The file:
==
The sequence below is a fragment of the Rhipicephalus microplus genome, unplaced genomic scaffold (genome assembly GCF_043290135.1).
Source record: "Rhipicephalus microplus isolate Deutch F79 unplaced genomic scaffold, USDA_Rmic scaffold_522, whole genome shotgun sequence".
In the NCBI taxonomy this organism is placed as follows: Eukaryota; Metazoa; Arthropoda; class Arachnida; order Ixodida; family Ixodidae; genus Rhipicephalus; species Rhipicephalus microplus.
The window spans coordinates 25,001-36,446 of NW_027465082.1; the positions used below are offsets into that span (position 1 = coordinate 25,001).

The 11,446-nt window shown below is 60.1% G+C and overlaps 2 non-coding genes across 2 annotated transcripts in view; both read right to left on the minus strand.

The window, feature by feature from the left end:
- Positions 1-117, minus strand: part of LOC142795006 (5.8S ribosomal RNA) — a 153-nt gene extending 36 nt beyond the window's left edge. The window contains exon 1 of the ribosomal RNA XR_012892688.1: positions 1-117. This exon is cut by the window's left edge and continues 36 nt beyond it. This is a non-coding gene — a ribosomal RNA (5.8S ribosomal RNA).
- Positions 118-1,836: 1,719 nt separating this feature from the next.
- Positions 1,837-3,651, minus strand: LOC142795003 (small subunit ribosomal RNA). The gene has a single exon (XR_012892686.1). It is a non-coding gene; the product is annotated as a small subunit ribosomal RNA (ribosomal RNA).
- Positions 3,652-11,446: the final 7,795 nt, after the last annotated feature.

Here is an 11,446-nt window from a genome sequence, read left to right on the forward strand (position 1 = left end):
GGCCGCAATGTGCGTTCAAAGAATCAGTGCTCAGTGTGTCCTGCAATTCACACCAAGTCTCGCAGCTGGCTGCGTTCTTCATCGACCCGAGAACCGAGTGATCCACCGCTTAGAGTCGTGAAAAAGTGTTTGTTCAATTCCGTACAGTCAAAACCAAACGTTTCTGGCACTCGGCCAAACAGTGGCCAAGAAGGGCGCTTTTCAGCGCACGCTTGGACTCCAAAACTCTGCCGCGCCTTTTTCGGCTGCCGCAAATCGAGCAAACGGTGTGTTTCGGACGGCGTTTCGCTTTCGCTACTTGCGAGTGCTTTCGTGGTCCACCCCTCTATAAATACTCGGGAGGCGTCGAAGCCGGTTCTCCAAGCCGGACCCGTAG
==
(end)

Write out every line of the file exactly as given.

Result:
The sequence below is a fragment of the Rhipicephalus microplus genome, unplaced genomic scaffold (genome assembly GCF_043290135.1).
Source record: "Rhipicephalus microplus isolate Deutch F79 unplaced genomic scaffold, USDA_Rmic scaffold_522, whole genome shotgun sequence".
In the NCBI taxonomy this organism is placed as follows: Eukaryota; Metazoa; Arthropoda; class Arachnida; order Ixodida; family Ixodidae; genus Rhipicephalus; species Rhipicephalus microplus.
The window spans coordinates 25,001-36,446 of NW_027465082.1; the positions used below are offsets into that span (position 1 = coordinate 25,001).

The 11,446-nt window shown below is 60.1% G+C and overlaps 2 non-coding genes across 2 annotated transcripts in view; both read right to left on the minus strand.

The window, feature by feature from the left end:
- Positions 1-117, minus strand: part of LOC142795006 (5.8S ribosomal RNA) — a 153-nt gene extending 36 nt beyond the window's left edge. The window contains exon 1 of the ribosomal RNA XR_012892688.1: positions 1-117. This exon is cut by the window's left edge and continues 36 nt beyond it. This is a non-coding gene — a ribosomal RNA (5.8S ribosomal RNA).
- Positions 118-1,836: 1,719 nt separating this feature from the next.
- Positions 1,837-3,651, minus strand: LOC142795003 (small subunit ribosomal RNA). The gene has a single exon (XR_012892686.1). It is a non-coding gene; the product is annotated as a small subunit ribosomal RNA (ribosomal RNA).
- Positions 3,652-11,446: the final 7,795 nt, after the last annotated feature.

Here is an 11,446-nt window from a genome sequence, read left to right on the forward strand (position 1 = left end):
GGCCGCAATGTGCGTTCAAAGAATCAGTGCTCAGTGTGTCCTGCAATTCACACCAAGTCTCGCAGCTGGCTGCGTTCTTCATCGACCCGAGAACCGAGTGATCCACCGCTTAGAGTCGTGAAAAAGTGTTTGTTCAATTCCGTACAGTCAAAACCAAACGTTTCTGGCACTCGGCCAAACAGTGGCCAAGAAGGGCGCTTTTCAGCGCACGCTTGGACTCCAAAACTCTGCCGCGCCTTTTTCGGCTGCCGCAAATCGAGCAAACGGTGTGTTTCGGACGGCGTTTCGCTTTCGCTACTTGCGAGTGCTTTCGTGGTCCACCCCTCTATAAATACTCGGGAGGCGTCGAAGCCGGTTCTCCAAGCCGGACCCGTAG